MARKETS AND COMPANIES LAW (ADVANCED) | Università degli studi di Bergamo


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Didattica Convenzionale
Primo Semestre
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No mandatory prerequisites (other than IMEF general English language qualification).
It is however highly suggested that students possess a familiarity with basic principles of commercial/business law and a good knowledge of legal English language and terminology.

Educational goals

The goal of the course is to provide students with the fundamental knowledge of the legal principles that apply to corporations and their activities and of the structure and scope of market regulation. In addition the course will offer students a practical analysis and business law perspective of the most significant transactions that are carried out by corporations, including the review of specific cases.

Course content

The course shall be broadly divided in two parts. The first part shall provide a comparative analysis of company law principles in different jurisdictions, with specific focus on the main common law jurisdictions, EU member states and certain legal systems in Asia, including the most significant aspects of corporate governance rules. A similar analysis will cover markets' structure and regulation and the role of supervisory authorities. The second part of the course will aim at providing the fundamental knowledge of the main legal implications and relevant business considerations in a number of areas that affect the life of corporations and businesses, including: M&A transactions; access to financial markets through IPOs and domestic or international securities offerings; take-over of public corporations; projects and infrastructure financing; transactions by private equity investors; banking and deal financing; debt restructuring. The lessons will offer the opportunity for discussion and Q&A sessions and, to the extent possible, the course will include contributions by market experts in different relevant areas.

Textbooks and reading lists

Text 1 - The Anatomy of Corporate Law - A Comparative and Functional Approach, Second Edition, Reineier Kraakman and others, Oxford University Press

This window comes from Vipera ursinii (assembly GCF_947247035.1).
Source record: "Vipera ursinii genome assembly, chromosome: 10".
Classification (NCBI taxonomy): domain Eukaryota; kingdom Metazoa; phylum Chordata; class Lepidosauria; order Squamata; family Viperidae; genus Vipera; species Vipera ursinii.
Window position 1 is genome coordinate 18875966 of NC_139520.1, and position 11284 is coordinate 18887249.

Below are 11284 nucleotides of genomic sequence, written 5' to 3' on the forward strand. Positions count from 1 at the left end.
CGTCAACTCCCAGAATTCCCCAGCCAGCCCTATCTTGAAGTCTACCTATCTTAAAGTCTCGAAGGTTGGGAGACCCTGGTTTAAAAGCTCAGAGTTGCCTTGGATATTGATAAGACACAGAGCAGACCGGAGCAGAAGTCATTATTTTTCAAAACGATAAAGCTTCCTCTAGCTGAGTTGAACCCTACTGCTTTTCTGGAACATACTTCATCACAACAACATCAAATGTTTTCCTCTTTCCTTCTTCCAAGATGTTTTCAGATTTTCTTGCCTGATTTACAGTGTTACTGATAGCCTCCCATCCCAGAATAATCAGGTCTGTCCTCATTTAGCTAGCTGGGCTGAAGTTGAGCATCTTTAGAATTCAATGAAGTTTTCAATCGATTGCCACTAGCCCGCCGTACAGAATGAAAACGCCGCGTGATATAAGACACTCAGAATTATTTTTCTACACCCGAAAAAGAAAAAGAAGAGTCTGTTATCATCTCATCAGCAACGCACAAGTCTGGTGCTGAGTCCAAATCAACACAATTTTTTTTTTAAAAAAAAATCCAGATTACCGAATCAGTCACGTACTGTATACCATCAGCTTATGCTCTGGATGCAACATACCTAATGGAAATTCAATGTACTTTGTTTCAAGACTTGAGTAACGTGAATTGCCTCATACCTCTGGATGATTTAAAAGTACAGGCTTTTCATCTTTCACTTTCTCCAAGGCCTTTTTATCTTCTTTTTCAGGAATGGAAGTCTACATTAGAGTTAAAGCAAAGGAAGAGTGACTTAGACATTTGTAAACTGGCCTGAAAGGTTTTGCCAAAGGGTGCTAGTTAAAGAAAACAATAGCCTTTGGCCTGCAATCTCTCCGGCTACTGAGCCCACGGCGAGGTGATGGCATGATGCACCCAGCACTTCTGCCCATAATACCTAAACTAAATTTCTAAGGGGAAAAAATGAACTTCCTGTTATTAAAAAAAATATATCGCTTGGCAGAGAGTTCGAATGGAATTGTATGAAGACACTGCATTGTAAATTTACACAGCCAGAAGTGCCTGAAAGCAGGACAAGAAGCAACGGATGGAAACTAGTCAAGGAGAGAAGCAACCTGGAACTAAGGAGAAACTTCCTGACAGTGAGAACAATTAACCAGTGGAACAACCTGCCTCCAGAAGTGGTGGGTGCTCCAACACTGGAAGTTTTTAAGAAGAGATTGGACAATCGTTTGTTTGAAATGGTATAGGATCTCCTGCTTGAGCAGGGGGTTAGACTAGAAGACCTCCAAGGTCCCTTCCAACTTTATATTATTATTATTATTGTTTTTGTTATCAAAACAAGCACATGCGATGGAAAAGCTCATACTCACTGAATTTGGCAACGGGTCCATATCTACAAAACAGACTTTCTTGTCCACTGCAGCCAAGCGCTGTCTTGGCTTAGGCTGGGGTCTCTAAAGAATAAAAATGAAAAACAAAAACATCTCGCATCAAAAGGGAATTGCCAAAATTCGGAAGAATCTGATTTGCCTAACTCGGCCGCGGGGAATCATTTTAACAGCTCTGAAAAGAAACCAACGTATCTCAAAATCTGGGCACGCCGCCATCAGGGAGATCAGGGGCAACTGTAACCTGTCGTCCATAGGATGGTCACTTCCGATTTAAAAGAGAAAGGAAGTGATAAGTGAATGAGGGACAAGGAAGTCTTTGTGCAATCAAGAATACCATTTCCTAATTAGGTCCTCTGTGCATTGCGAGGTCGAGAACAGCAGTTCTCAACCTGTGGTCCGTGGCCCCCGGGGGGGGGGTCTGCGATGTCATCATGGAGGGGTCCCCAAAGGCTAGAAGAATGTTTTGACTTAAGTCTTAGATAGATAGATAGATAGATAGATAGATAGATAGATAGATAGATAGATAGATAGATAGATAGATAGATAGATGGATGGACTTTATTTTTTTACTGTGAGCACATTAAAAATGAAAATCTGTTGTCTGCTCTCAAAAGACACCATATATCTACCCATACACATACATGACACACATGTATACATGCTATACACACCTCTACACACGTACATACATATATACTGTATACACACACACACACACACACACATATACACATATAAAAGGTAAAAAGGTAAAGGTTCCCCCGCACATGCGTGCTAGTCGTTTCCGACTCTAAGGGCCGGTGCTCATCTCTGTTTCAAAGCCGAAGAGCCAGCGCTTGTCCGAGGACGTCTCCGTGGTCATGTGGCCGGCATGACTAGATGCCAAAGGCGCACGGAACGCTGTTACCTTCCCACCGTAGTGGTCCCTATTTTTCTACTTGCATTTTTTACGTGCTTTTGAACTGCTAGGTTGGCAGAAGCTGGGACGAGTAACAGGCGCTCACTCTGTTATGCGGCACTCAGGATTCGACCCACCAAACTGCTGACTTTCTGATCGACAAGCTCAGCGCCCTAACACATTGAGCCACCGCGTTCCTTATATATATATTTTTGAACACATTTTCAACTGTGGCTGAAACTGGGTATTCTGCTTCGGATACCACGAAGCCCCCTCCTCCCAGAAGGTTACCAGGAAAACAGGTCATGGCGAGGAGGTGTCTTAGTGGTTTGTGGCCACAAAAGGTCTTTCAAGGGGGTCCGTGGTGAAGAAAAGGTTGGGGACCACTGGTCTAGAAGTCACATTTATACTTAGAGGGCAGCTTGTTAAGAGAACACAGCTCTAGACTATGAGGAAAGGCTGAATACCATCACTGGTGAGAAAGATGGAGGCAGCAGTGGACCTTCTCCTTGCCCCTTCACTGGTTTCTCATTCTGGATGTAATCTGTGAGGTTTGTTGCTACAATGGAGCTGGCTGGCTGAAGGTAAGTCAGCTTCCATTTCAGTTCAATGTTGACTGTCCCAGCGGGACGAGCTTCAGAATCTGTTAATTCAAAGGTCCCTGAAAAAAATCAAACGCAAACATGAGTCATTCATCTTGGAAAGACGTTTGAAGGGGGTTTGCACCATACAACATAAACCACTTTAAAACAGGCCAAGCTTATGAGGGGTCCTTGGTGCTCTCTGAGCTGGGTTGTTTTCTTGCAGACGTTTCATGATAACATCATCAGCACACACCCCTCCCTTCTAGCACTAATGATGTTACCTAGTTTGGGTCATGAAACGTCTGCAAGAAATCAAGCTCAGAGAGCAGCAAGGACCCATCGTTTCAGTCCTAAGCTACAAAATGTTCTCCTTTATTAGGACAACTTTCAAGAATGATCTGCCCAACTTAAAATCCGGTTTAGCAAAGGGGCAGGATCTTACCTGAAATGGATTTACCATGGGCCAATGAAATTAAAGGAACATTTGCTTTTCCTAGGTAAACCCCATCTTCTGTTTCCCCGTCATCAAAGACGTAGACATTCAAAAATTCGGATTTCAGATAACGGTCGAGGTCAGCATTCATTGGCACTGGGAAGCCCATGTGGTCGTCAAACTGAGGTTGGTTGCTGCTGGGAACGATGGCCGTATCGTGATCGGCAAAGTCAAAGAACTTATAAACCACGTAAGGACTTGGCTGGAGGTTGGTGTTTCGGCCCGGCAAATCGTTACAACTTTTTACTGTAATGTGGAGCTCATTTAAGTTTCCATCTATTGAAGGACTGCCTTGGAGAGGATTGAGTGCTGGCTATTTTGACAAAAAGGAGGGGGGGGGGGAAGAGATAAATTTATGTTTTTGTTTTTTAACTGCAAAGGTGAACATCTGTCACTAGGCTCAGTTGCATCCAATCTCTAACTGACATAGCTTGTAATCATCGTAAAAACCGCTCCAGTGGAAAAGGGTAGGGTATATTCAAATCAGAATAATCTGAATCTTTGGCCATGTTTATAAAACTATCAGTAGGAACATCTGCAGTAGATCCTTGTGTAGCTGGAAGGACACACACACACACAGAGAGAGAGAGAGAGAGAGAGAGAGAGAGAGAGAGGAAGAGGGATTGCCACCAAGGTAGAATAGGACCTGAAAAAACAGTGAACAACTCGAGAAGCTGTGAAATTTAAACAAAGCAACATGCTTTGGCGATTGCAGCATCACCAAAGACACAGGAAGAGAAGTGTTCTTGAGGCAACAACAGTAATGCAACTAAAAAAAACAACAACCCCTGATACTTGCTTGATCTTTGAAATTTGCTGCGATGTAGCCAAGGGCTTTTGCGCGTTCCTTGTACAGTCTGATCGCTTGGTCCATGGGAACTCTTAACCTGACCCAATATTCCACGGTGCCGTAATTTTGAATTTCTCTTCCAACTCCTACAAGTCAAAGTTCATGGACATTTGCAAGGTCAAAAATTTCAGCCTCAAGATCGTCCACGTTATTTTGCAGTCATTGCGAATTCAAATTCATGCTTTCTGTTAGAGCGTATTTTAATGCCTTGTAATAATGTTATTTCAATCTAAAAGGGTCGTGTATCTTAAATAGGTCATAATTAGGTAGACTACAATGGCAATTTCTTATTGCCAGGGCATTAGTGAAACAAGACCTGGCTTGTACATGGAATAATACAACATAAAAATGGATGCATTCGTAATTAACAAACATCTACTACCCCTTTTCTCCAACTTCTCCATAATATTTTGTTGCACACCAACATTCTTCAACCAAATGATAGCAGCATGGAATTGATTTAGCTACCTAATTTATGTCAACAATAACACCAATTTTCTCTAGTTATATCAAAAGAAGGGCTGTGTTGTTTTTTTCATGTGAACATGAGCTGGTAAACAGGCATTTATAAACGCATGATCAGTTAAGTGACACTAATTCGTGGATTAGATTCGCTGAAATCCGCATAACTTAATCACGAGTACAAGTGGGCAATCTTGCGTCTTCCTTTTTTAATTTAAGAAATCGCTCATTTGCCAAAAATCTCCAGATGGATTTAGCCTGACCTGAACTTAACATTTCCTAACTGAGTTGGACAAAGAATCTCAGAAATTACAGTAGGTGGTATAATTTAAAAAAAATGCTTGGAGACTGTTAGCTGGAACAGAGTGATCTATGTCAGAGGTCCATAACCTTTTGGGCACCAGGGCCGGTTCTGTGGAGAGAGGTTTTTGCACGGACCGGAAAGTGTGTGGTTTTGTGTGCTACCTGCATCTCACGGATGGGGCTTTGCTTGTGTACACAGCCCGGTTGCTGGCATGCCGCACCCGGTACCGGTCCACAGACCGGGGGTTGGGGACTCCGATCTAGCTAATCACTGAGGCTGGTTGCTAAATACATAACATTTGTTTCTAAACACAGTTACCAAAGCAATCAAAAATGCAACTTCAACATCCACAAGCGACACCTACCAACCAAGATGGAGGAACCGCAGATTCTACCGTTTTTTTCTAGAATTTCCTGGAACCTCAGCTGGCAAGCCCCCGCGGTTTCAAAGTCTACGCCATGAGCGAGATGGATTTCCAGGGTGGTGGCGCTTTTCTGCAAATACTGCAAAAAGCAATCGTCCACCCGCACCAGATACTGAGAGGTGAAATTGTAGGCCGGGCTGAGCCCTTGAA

Chapter 1 (What is Corporate Law?);
Chapter 3 (The Basic Governance Structure: The Interest of Shareholders as a Class);
Chapter 4 (The Basic Governance Structure: Minority Shareholders and Non-Shareholders Constituencies);
Chapter 5 (Transactions with Creditors, 5.1 and 5.4 only;
Chapter 7 (Fundamental Changes).

Text 2 - Mergers and Acquisitions - A Step-by-Step Legal and Practical Guide, Edwin L. Miller Jr., John Wiley & Sons, Inc.
Chapter 1 (Structuring Fundamentals);
Chapter 2 (The Acquisition Process).

Text 3 - IPOs & Equity Offerings, Ross Geddes, Elsevier Ltd.
Chapter 1 (The Decision to Go Public);
Chapter 2 (The Players);
Chapter 3 (The Offering Process - part 1);
Chapter 4 (The Offering Process - part 2).

Text 4 - Principles of Banking Law, Ross Cranston, Oxford University Press, Second Edition 2009
Part IV Banks and Finance
Chapter 11 (Lending);
Chapter 13 (Loan Sales and Securitization);
Chapter 15 (Security).

Text 5 - The Law and Business of International Project Finance, Scott L. Hoffman, Cambridge University Press, Third Edition
Part One
Chapter One (An Introduction to Project Finance);
Part Two
Chapter Two (Project Finance Risks);
Part Three
Chapter Five (Project Finance Participants and Their Roles);
Chapter Six (Project Finance Structures);
Chapter Seven (Selecting the Project Finance Ownership Structure).

Text 6 - Private Equity - Law and Practice, Darryl J. Cooke, Sweet & Maxwell, Third Edition 2008
Introduction (pages xvii to xxvii)
Chapter 1 (The Role of Private Equity);
Chapter 2 (Raising Private Equity);
Chapter 10 (Articles of Association).

Teaching methods

The topics included in the course shall all be the subject of lessons except that additional reading material may be provided. Slides will be provided in connection with each lesson. The lessons will offer the opportunity for discussion and Q&A sessions and, to the extent possible, the course will include contributions by market experts in different relevant areas.

Assessment and Evaluation

Exams shall be oral and will consist of 15/20 minutes discussion in English on any of the topics of the course. Duration of exams may however vary depending on students' preparation. In general students are expected to show an acceptable knowledge of each subject submitted to them, an appropriate understanding of the relevant applicable principles and the ability to make proper connections and comparisons, using a fluent and accurate English language. A pre-exam written test may be held, with the purpose to verify that students possess a sufficient knowledge to undertake the oral exam.

Further information

Due to the nature of the course and of the topics considered, a regular attendance to lessons and an active participation in the relevant discussions (although not mandatory) are highly recommended.